“Ultimate accountability’ is the term Evangelist/Pastor John Vaughn gives to refute the abuser’s claim. All authority is given by God. The moment a leader uses his authority to force upon another something God did not say, he is abusing that authority.
“Unthinking respect for authority is the greatest enemy of truth.” – Albert Einstein
A leader does not have Christ’s authority. Only Christ has Christ’s authority (Matthew 28:18), and He never “delegates” it to anyone. Therefore, a husband cannot exercise Christ’s authority. He can only appeal to his wife to submit to Christ’s authority.
“I was beguiled into believing my desire to serve God could be achieved through serving this man.” – Meg, blogger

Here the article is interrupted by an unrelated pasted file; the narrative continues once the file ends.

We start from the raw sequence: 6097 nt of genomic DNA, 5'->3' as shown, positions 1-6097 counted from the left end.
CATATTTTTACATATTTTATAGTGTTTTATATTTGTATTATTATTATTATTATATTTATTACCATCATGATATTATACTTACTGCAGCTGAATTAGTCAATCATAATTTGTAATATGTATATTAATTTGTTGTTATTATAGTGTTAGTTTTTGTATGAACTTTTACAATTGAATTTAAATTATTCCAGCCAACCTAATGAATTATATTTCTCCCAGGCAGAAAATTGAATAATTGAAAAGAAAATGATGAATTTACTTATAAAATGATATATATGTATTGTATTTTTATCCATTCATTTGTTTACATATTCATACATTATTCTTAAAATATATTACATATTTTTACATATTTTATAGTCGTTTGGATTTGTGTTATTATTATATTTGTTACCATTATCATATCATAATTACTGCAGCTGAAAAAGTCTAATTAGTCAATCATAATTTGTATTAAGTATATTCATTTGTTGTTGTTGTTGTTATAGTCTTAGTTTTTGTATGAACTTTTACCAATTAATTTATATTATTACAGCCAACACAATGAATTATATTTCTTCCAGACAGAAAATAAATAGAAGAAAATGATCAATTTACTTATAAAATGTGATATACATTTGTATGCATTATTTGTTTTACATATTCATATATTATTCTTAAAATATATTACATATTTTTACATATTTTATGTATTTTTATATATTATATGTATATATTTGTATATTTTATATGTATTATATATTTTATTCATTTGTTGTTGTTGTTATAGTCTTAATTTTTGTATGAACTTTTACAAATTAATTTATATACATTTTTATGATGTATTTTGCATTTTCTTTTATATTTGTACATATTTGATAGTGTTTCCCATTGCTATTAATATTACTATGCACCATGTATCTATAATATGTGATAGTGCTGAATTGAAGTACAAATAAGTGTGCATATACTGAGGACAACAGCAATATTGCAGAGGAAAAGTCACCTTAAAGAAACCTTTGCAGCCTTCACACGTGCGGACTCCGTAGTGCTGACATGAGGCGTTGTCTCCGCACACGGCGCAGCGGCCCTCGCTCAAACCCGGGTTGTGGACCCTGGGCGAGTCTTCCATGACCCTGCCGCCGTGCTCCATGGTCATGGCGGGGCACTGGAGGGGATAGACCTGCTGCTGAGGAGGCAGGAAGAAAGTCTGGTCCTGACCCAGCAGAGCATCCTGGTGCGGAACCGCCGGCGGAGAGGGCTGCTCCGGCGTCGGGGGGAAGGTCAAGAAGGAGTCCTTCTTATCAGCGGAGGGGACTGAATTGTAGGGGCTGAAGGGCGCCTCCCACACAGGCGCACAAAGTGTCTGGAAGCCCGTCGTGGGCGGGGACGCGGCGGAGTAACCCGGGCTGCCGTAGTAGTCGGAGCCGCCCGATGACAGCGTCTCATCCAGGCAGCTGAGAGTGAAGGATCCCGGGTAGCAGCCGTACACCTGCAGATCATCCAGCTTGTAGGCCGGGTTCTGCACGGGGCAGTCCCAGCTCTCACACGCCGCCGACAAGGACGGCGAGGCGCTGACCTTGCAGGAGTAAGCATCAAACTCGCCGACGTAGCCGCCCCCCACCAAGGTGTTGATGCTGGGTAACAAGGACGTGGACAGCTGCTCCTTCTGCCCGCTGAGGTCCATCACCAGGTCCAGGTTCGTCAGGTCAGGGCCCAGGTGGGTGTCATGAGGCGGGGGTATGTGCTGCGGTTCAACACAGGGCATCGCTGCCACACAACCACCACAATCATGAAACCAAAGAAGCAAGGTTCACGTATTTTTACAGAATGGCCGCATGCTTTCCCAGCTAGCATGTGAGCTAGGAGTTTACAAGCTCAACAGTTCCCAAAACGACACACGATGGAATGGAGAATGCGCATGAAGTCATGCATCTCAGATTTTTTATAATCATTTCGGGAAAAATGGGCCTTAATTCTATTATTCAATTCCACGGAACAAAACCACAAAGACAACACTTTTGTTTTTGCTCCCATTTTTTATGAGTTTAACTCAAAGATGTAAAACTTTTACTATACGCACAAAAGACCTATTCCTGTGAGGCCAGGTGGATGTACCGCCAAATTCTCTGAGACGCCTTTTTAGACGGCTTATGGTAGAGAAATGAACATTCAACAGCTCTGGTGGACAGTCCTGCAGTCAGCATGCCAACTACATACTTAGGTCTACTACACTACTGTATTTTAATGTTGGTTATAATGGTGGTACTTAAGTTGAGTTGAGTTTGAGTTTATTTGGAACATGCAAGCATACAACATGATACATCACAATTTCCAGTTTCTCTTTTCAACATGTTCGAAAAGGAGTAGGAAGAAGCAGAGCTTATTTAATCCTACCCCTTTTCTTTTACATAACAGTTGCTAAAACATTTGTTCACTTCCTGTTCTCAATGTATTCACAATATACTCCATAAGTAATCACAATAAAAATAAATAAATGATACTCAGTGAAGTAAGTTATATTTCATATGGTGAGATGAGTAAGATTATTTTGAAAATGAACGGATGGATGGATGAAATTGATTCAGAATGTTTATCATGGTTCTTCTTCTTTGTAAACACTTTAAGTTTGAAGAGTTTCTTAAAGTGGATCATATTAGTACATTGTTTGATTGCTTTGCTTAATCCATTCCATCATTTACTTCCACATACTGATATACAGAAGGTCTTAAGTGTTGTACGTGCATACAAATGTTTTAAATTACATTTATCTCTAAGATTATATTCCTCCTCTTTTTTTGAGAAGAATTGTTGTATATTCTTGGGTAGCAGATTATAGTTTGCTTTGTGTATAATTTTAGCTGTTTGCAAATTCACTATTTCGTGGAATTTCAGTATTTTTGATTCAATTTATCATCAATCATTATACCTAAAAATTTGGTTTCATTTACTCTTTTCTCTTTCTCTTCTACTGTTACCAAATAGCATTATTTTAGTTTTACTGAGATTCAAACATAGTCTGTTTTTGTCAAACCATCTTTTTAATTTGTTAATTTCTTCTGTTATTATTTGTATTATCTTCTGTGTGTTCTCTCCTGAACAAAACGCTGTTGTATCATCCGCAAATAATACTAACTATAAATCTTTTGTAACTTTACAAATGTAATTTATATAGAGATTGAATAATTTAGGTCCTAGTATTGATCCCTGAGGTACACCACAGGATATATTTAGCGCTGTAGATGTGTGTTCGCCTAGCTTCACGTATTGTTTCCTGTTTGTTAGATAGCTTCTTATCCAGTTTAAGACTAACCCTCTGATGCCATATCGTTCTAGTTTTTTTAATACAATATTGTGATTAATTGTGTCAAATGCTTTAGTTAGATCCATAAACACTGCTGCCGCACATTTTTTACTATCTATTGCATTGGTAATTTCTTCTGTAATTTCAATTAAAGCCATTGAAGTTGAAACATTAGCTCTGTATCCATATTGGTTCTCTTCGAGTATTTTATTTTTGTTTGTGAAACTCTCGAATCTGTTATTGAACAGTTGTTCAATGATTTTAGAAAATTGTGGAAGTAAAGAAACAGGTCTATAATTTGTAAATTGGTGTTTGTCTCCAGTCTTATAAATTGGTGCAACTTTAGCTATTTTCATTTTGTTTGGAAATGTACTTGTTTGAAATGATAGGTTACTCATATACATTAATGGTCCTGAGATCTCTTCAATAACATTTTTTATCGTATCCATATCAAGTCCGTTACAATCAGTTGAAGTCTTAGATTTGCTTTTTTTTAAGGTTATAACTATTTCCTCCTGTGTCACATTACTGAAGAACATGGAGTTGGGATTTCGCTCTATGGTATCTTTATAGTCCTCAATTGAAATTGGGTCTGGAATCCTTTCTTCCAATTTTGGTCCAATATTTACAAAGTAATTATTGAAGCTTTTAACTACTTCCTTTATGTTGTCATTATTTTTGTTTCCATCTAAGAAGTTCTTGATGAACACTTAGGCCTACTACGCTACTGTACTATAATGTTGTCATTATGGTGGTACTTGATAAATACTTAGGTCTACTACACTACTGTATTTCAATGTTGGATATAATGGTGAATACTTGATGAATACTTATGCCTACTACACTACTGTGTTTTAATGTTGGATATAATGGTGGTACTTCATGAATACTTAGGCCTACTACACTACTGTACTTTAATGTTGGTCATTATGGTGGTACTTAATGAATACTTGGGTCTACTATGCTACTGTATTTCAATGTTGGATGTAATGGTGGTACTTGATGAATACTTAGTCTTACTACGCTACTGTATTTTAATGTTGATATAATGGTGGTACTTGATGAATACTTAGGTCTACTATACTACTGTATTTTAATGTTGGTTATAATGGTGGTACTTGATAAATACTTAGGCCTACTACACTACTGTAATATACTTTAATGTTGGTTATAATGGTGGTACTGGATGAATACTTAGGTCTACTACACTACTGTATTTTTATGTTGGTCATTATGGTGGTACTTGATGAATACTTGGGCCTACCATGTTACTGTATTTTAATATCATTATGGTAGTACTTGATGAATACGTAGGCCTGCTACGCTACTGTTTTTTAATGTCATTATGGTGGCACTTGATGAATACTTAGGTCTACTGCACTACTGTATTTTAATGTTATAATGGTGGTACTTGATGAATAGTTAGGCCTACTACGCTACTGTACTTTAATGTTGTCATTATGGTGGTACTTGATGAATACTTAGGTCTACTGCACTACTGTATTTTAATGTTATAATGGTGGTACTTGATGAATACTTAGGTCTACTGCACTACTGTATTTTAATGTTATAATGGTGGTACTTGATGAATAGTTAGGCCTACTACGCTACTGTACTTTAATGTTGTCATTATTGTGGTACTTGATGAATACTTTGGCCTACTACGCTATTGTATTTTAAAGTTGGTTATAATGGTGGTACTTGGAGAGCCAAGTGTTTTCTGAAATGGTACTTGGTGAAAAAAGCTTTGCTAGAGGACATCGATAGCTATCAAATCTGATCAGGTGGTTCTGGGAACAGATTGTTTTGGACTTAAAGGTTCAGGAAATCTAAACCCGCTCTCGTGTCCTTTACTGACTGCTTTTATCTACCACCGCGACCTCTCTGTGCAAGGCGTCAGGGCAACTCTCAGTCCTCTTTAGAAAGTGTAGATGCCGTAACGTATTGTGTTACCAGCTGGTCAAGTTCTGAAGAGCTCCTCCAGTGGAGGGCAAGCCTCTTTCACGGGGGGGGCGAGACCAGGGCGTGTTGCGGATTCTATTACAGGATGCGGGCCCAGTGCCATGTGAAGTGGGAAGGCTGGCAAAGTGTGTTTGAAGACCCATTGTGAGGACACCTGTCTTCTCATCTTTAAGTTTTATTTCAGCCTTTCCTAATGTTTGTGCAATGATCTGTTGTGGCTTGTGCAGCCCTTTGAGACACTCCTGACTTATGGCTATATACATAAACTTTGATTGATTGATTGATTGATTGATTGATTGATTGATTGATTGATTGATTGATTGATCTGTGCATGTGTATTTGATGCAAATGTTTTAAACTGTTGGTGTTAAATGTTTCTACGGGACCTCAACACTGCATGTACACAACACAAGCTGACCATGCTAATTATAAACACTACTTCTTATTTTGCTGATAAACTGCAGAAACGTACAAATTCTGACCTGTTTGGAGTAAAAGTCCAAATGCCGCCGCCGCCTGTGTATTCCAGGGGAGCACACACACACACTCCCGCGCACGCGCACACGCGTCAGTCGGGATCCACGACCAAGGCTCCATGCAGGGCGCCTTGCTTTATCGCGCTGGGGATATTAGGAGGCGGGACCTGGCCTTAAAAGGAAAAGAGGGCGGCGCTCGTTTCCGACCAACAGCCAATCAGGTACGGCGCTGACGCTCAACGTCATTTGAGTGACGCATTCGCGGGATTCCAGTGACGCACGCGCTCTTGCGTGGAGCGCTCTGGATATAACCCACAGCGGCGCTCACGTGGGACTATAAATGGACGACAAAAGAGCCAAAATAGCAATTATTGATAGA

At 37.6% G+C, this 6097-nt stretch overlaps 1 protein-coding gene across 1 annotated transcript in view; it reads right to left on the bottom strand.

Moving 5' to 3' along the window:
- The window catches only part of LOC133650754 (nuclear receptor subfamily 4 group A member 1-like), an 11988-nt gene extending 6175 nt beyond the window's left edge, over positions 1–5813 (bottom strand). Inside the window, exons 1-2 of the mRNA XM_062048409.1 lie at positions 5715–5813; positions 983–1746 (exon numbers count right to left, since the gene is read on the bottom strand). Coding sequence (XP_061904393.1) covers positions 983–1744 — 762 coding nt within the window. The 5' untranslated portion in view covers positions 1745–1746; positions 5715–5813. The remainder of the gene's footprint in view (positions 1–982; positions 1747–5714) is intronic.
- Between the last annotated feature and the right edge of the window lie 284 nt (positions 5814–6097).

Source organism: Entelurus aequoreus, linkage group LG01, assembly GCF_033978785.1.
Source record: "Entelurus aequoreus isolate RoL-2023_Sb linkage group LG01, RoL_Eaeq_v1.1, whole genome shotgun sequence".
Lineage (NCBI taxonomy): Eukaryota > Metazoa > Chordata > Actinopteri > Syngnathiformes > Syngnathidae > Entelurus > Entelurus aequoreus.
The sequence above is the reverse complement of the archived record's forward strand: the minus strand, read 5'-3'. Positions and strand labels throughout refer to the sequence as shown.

Confronting abuse and implementing consequences is following Proverbs 31:12 “She will do him good.” “She has done the right thing by seeking help for herself, for her children and for her husband. To have done otherwise would have been to fail to love her family and to do them good.” InFocus To remain silent is to enable his sin.
The New Testament contends for the mutuality of spouses. Some examples:2
– In a world dominated by men, Paul said “there is neither male or female in Christ”. Galatians 3:28
– “In Judaism, the husband had the right to absent himself from his wife. . .(Jub.1:8; m. Yoma 8:1) and needed only to inform the wife of his decision … Paul insists that any withdrawal (from intimacy) may occur only after husband and wife arrive at a mutual decision.” I Corinthians 7:5 2
– Stating that the Christian wife has the same power to sanctify her unbelieving husband as the Christian husband has to sanctify his unbelieving wife was revolutionary.
– Culture, as well as the Hebrew Bible, assumed that a woman couldn’t divorce her husband, but Jesus said “If she divorce her husband” – raising women’s status. Mark 10:12
– Jesus mentions both male and female, which was contrary to the culture.